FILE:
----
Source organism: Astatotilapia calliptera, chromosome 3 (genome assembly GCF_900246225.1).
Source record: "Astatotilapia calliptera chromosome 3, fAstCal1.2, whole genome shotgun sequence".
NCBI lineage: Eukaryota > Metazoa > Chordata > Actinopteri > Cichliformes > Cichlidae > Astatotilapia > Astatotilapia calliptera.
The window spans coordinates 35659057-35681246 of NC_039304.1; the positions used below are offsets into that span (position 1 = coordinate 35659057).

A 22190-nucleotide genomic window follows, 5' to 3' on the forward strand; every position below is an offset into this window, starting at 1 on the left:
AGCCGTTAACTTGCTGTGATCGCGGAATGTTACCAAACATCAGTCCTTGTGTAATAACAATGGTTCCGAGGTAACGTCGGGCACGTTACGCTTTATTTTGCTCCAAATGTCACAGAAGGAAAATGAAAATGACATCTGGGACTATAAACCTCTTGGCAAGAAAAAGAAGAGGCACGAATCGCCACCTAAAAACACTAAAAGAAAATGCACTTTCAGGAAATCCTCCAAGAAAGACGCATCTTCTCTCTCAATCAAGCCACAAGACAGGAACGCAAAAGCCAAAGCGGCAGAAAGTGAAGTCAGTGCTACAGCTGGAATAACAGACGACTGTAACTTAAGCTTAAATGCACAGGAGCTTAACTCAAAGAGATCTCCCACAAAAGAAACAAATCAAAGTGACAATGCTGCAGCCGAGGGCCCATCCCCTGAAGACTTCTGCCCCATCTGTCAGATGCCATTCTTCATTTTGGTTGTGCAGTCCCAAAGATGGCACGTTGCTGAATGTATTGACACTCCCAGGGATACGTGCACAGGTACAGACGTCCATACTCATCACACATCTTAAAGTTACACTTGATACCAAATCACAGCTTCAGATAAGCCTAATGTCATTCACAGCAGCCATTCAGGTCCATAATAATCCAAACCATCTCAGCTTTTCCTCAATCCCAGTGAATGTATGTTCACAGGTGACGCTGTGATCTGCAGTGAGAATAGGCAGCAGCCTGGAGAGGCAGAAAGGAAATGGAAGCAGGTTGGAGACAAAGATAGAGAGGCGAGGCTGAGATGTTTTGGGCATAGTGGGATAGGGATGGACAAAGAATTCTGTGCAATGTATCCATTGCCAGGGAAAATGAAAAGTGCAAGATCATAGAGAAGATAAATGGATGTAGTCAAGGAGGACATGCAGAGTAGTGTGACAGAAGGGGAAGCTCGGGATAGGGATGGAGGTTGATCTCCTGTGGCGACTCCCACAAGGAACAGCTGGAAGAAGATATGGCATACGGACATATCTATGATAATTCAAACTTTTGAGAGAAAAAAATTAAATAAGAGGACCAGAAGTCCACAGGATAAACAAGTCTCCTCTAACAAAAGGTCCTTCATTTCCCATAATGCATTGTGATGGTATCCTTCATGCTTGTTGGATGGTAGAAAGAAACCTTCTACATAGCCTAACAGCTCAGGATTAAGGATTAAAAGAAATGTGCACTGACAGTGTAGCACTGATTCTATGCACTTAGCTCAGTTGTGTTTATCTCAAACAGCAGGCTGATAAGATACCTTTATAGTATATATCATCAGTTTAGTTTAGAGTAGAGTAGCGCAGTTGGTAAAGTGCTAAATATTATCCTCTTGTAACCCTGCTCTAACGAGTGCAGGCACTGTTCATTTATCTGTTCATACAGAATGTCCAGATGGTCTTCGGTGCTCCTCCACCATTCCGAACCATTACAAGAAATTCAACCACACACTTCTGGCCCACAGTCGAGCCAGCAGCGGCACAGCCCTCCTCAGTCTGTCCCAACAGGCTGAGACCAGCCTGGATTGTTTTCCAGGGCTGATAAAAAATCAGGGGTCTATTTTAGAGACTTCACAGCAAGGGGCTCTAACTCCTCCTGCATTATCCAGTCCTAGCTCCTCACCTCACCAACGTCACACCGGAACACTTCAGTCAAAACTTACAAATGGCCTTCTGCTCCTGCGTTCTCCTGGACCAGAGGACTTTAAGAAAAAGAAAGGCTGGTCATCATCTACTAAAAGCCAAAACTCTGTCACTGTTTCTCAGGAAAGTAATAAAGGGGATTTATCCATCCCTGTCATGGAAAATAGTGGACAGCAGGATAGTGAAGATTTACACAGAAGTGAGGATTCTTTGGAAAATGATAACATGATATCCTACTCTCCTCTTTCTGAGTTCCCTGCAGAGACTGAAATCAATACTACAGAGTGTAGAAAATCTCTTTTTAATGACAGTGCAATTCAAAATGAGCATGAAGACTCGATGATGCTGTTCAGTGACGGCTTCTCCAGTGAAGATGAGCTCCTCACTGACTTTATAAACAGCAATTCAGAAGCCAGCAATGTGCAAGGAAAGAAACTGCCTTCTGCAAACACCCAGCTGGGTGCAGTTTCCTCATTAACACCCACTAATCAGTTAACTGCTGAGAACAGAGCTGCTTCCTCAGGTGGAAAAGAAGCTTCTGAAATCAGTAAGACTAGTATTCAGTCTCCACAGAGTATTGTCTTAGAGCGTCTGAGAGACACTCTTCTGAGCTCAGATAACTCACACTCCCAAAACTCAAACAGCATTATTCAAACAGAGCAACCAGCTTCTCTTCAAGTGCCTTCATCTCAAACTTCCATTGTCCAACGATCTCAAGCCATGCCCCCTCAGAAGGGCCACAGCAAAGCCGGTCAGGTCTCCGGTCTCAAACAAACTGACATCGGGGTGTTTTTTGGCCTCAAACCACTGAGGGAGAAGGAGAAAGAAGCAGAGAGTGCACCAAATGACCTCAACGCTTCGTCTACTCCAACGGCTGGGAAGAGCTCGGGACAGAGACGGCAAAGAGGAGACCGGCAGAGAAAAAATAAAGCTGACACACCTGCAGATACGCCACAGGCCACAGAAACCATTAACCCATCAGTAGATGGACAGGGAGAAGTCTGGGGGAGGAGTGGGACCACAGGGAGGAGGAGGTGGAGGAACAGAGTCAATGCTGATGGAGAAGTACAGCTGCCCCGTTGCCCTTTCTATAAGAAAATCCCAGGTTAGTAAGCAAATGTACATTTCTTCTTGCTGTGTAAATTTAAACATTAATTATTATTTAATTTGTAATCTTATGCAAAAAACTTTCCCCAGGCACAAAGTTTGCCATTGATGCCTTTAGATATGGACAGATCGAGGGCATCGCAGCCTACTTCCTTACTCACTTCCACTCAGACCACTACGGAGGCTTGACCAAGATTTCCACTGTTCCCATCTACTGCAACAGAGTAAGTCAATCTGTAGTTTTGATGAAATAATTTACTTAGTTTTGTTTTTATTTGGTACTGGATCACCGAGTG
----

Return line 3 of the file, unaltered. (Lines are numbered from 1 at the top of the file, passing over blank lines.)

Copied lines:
NCBI lineage: Eukaryota > Metazoa > Chordata > Actinopteri > Cichliformes > Cichlidae > Astatotilapia > Astatotilapia calliptera.